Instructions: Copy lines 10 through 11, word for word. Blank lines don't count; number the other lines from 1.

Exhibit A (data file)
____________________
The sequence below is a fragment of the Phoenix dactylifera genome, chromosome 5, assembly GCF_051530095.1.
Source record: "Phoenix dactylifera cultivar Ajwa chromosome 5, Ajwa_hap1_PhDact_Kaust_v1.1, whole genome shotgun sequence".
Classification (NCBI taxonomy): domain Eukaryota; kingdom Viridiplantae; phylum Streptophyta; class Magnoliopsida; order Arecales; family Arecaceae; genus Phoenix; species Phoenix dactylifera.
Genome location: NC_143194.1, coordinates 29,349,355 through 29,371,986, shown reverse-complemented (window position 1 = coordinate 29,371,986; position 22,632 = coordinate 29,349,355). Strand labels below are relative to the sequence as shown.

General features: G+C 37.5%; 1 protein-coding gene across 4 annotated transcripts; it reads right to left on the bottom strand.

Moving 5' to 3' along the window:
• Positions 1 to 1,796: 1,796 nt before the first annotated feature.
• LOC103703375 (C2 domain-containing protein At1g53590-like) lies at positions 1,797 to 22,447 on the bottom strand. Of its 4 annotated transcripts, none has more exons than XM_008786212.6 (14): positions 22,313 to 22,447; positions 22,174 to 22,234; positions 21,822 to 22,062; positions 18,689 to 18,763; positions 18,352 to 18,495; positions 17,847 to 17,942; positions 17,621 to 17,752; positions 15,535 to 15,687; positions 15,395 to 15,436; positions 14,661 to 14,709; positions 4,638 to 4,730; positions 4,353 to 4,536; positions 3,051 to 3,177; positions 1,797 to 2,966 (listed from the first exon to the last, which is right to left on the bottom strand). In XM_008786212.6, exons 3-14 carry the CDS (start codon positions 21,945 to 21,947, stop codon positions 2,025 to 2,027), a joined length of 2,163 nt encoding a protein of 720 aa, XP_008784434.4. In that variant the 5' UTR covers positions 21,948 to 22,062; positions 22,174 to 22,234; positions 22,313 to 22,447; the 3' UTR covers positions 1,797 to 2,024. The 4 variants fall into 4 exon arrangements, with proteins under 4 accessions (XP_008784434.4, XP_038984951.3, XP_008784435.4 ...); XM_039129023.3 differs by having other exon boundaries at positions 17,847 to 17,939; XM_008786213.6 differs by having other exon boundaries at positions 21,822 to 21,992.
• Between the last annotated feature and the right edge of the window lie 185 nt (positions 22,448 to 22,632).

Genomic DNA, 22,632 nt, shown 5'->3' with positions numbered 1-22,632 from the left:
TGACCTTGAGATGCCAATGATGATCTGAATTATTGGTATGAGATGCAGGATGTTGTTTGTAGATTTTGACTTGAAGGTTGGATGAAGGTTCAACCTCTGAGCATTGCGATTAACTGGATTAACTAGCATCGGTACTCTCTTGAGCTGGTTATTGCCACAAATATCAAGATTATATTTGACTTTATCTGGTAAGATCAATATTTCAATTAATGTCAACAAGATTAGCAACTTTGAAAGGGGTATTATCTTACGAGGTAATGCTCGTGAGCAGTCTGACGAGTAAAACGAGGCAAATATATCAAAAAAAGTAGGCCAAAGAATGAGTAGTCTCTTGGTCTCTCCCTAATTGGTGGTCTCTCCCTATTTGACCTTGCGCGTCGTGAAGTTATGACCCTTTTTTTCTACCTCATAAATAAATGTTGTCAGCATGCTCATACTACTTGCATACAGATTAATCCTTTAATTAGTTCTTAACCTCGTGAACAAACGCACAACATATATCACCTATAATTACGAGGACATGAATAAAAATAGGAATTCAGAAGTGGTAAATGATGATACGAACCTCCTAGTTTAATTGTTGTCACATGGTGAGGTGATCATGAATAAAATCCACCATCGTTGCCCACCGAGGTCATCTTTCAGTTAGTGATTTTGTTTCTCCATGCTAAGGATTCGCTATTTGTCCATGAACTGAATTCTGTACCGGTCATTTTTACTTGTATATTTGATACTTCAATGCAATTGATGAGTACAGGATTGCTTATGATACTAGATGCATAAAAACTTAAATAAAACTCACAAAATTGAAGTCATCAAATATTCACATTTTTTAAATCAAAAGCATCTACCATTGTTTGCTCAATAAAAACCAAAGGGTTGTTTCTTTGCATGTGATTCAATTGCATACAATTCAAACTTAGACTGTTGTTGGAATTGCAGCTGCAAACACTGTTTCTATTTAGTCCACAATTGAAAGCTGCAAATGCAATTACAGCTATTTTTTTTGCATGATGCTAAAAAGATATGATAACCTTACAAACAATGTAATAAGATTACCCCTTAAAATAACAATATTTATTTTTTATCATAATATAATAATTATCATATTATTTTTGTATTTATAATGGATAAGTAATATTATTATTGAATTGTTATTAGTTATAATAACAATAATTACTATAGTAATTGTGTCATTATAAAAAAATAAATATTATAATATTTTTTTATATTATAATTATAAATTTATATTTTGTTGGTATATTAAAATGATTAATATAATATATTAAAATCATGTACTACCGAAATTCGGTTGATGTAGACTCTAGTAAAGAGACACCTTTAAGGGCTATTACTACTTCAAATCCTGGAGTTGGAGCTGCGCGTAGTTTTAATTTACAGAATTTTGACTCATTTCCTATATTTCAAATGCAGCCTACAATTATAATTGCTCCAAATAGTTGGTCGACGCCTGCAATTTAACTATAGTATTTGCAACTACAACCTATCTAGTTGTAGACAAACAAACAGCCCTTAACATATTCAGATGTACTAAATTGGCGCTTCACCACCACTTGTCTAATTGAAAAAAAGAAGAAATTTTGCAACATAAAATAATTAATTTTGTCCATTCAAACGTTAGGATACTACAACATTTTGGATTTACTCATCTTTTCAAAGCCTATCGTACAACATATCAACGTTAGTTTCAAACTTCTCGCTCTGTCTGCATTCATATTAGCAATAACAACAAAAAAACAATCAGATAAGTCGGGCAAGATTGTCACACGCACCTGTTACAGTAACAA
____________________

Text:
Genomic DNA, 22,632 nt, shown 5'->3' with positions numbered 1-22,632 from the left:
TGACCTTGAGATGCCAATGATGATCTGAATTATTGGTATGAGATGCAGGATGTTGTTTGTAGATTTTGACTTGAAGGTTGGATGAAGGTTCAACCTCTGAGCATTGCGATTAACTGGATTAACTAGCATCGGTACTCTCTTGAGCTGGTTATTGCCACAAATATCAAGATTATATTTGACTTTATCTGGTAAGATCAATATTTCAATTAATGTCAACAAGATTAGCAACTTTGAAAGGGGTATTATCTTACGAGGTAATGCTCGTGAGCAGTCTGACGAGTAAAACGAGGCAAATATATCAAAAAAAGTAGGCCAAAGAATGAGTAGTCTCTTGGTCTCTCCCTAATTGGTGGTCTCTCCCTATTTGACCTTGCGCGTCGTGAAGTTATGACCCTTTTTTTCTACCTCATAAATAAATGTTGTCAGCATGCTCATACTACTTGCATACAGATTAATCCTTTAATTAGTTCTTAACCTCGTGAACAAACGCACAACATATATCACCTATAATTACGAGGACATGAATAAAAATAGGAATTCAGAAGTGGTAAATGATGATACGAACCTCCTAGTTTAATTGTTGTCACATGGTGAGGTGATCATGAATAAAATCCACCATCGTTGCCCACCGAGGTCATCTTTCAGTTAGTGATTTTGTTTCTCCATGCTAAGGATTCGCTATTTGTCCATGAACTGAATTCTGTACCGGTCATTTTTACTTGTATATTTGATACTTCAATGCAATTGATGAGTACAGGATTGCTTATGATACTAGATGCATAAAAACTTAAATAAAACTCACAAAATTGAAGTCATCAAATATTCACATTTTTTAAATCAAAAGCATCTACCATTGTTTGCTCAATAAAAACCAAAGGGTTGTTTCTTTGCATGTGATTCAATTGCATACAATTCAAACTTAGACTGTTGTTGGAATTGCAGCTGCAAACACTGTTTCTATTTAGTCCACAATTGAAAGCTGCAAATGCAATTACAGCTATTTTTTTTGCATGATGCTAAAAAGATATGATAACCTTACAAACAATGTAATAAGATTACCCCTTAAAATAACAATATTTATTTTTTATCATAATATAATAATTATCATATTATTTTTGTATTTATAATGGATAAGTAATATTATTATTGAATTGTTATTAGTTATAATAACAATAATTACTATAGTAATTGTGTCATTATAAAAAAATAAATATTATAATATTTTTTTATATTATAATTATAAATTTATATTTTGTTGGTATATTAAAATGATTAATATAATATATTAAAATCATGTACTACCGAAATTCGGTTGATGTAGACTCTAGTAAAGAGACACCTTTAAGGGCTATTACTACTTCAAATCCTGGAGTTGGAGCTGCGCGTAGTTTTAATTTACAGAATTTTGACTCATTTCCTATATTTCAAATGCAGCCTACAATTATAATTGCTCCAAATAGTTGGTCGACGCCTGCAATTTAACTATAGTATTTGCAACTACAACCTATCTAGTTGTAGACAAACAAACAGCCCTTAACATATTCAGATGTACTAAATTGGCGCTTCACCACCACTTGTCTAATTGAAAAAAAGAAGAAATTTTGCAACATAAAATAATTAATTTTGTCCATTCAAACGTTAGGATACTACAACATTTTGGATTTACTCATCTTTTCAAAGCCTATCGTACAACATATCAACGTTAGTTTCAAACTTCTCGCTCTGTCTGCATTCATATTAGCAATAACAACAAAAAAACAATCAGATAAGTCGGGCAAGATTGTCACACGCACCTGTTACAGTAACAA